training for educators
Not many adages stand the test of time quite like this one: to be the best, learn from the best.
Sage advice, which is why Houston-based Sibme, the learning engagement platform designed by teachers, is introducing an all-new artificial intelligence tool to transform professional learning for teachers.
By harnessing the power of AI, Sibme will boost the effectiveness of instructional coaching and save teachers’ time as they receive data and feedback in real time on how they conduct their classroom lessons. This is accomplished by providing teachers with more opportunities for meaningful, in-depth conversations with their instructional coaches through automatically generated quantitative data on video and audio recordings of teachers’ classroom instruction.
“When David Wakefield founded the company in 2013, it was primarily based on something that was pretty difficult to do at the time, which was just being able to record and upload video in classrooms,” COO TJ Hoffman tells InnovationMap. “Sibme was the first mobile-first technology that made it possible to upload a video longer than an hour into the cloud. And that was sort of our original approach in the classrooms.
Wakefield and Hoffman were former teachers, with former working in Houston ISD, and the latter in Pasadena ISD.
"We recognized that a lot of the ways in which teachers are trained in traditional workshops, or trainings like modules online and stuff like that, weren't in any way improving our ability to do our jobs as teachers," Hoffman says. “And the thing that really did make it easy for us to grow as teachers was watching other teachers teach and being able to ask them questions and that sort of stuff.
"It's hard to do in schools because teachers are in classrooms with kids all day long," Hoffman continues. "There's no time for them to leave and go watch someone else do their job. So that idea of recording a video and annotating it with comments and asking feedback three minutes in, like ‘Hey, why did you ask that question of that student that way?’ That was something that we originally did, and that's been the primary driver of our growth over the last ten years.”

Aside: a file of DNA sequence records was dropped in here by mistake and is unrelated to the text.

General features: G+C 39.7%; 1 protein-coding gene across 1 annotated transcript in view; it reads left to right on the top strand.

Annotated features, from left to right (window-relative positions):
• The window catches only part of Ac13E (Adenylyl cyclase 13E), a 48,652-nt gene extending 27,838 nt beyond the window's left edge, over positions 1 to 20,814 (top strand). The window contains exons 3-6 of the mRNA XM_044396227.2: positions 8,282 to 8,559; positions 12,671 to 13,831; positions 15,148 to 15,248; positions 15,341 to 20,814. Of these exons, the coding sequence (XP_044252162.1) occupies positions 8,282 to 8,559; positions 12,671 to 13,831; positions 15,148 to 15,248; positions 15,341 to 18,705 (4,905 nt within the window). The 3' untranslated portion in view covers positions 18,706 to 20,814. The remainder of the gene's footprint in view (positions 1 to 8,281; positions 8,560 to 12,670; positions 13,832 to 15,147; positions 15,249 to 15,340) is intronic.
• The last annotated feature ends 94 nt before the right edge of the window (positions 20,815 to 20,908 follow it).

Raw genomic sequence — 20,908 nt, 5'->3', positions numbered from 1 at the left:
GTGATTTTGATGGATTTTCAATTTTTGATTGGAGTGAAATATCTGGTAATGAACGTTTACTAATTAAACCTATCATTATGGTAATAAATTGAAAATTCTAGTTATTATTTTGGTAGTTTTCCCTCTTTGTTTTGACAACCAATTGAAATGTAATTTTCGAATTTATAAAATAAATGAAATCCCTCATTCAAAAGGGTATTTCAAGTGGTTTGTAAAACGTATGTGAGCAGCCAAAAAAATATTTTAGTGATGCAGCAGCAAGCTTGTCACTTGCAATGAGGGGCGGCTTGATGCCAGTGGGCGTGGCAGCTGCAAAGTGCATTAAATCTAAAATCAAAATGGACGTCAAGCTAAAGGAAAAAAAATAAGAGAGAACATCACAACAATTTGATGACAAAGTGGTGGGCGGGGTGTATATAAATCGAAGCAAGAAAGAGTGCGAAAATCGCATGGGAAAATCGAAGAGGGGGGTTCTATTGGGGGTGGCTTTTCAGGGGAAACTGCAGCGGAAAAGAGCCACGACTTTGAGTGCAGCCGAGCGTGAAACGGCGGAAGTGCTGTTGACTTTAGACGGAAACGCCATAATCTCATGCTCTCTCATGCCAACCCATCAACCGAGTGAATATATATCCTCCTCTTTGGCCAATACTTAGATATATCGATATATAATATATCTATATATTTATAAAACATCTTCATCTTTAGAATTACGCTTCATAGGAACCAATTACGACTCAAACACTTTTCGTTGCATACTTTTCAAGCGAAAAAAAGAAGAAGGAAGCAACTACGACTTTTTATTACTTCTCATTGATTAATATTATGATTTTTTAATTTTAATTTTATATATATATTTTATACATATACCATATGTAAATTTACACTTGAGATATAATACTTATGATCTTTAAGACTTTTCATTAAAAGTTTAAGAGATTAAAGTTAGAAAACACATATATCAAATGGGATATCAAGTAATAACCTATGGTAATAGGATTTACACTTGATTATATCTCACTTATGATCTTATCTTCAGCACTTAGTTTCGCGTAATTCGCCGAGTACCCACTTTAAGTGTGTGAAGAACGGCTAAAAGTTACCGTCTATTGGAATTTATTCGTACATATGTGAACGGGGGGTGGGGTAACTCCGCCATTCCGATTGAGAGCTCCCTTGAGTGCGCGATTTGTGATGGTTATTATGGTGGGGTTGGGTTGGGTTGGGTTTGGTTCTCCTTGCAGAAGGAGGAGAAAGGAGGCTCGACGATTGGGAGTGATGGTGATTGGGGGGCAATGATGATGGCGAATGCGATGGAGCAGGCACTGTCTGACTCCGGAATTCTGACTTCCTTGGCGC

Efficient education for the educators
With the tagline, “making every moment a teachable moment,” Sibme has broken through as the go-to learning engagement platform for professional development, replete with coaching, cohort-based professional learning communities and peer-to-peer collaboration.
“The thing that we've recognized and have worked on for the last couple of years is, if I record and upload a 45-minute lesson and share it with the teacher next door or the principal at the school or somebody else, they've got to watch it for 45 minutes and that's time-consuming as well,” says Hoffman. “Our newest iteration, our AI tools, make it easier to identify key moments in a video that are related to things that a teacher can do better to reach kids more equitably and more effectively so that they're learning better.”
Not surprisingly, the creators of Sibme are excited about the AI component, which is able to watch the videos, transcribe them and identify key moments where the teacher asks important questions in those videos.
“Now with the AI tool, I can go straight to those moments and see which kids I have called on, what kinds of questions I have asked them, who responded and who hasn't, so it helps teachers develop better strategies for reaching kids.”
Practice makes progress, according to the Sibme platform, which embeds training and collaboration in every workday, engaging employees while building a stronger community of learners.